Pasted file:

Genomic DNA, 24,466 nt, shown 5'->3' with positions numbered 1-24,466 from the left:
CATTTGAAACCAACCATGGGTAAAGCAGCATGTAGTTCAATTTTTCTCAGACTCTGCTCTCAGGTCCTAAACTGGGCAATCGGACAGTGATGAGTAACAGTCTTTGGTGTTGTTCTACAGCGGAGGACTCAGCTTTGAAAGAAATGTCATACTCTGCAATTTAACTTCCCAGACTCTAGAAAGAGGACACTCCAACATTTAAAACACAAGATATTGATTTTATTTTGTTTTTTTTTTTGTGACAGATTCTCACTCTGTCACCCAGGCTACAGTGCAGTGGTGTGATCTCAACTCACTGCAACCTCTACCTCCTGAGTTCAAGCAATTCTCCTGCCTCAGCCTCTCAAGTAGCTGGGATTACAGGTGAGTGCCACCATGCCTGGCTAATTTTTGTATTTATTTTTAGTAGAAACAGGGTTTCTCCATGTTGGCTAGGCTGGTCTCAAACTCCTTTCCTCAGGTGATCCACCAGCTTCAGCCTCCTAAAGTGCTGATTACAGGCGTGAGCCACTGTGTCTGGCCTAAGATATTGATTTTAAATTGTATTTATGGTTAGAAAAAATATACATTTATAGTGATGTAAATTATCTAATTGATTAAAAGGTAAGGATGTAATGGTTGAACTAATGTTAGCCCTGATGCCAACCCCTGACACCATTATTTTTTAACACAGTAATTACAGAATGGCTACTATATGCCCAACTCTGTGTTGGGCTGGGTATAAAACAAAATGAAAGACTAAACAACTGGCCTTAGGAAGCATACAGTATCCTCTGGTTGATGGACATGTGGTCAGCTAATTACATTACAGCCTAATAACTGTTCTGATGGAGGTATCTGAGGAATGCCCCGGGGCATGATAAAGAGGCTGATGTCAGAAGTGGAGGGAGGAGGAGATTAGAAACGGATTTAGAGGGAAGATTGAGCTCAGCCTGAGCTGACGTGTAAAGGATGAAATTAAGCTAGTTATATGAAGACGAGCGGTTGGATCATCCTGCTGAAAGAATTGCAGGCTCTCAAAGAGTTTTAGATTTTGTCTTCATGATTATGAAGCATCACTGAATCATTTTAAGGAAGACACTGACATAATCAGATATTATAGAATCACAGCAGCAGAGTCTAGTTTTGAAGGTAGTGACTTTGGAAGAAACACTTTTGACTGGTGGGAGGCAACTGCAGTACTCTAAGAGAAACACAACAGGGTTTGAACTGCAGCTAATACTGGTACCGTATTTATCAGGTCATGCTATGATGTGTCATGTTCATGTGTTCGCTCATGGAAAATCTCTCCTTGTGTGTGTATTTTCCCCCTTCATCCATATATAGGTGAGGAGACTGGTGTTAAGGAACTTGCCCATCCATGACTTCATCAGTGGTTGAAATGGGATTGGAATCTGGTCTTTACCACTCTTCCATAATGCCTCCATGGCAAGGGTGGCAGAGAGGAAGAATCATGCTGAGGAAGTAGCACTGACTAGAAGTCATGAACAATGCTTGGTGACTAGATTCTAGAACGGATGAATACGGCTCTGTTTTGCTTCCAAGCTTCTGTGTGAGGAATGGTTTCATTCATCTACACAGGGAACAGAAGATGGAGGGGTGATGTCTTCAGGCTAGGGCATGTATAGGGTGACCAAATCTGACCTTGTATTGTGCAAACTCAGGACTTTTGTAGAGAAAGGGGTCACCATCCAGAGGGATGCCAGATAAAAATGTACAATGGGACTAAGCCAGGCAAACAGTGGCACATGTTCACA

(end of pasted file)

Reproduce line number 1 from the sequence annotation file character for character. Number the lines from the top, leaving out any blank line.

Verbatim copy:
Genomic DNA, 24,466 nt, shown 5'->3' with positions numbered 1-24,466 from the left: